Look, you’re not going to get a straight answer, because while this topic has been theorized about extensively, no one knows for sure.
We have no idea at what stage in the human lineage we lost our body hair, and it is very likely that we’ll never know, because hair doesn’t fossilize. For all we know, only anatomically modern humans were hairless, and neandertals were as hairy as chimps. Or hairlessness could go all the way back to Lucy and the first australopithecines.
My own pet theory is that hairlessness is somehow connected to bipedalism. On the african savanna hair doesn’t protect you from cold, it protects you from the sun. But if you’re bipedal, the midday sun only hits your head and shoulders…so long head hair could protect you from 70% of the sun, and then hairlessness on the rest of the body could allow more effective sweating, humans are one of the sweatiest mammals. We sweat and drink much more than other apes. So maybe increased brainpower allowed our early ancestors to track down and/or store water that would have been unavailable to chimpanzee-level apes.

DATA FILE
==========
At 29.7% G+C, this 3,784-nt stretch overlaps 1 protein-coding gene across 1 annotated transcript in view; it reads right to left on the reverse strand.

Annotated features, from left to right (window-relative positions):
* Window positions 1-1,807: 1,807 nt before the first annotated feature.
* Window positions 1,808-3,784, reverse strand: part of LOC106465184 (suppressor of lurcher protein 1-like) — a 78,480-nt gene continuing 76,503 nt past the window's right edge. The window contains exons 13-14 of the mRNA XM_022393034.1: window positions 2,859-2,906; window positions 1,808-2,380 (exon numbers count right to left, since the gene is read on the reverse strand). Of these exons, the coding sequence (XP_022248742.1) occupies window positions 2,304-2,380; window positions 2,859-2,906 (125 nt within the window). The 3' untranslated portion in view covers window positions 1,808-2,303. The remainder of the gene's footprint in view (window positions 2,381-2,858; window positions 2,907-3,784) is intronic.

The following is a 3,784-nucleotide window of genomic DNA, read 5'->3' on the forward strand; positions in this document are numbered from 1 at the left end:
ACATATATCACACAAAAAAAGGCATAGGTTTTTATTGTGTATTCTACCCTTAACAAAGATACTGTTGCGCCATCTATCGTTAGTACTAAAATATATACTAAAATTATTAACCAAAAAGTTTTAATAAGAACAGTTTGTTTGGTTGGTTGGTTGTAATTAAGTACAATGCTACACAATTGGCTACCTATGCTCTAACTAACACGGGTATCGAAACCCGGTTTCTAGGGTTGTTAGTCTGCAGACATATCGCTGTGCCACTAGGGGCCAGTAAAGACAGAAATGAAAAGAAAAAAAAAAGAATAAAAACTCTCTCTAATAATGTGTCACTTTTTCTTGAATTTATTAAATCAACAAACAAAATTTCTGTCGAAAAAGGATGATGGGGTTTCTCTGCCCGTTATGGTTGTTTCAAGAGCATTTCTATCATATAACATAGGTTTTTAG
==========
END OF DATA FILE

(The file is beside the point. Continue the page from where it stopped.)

But this is all theorizing, and we’ll likely never know for sure.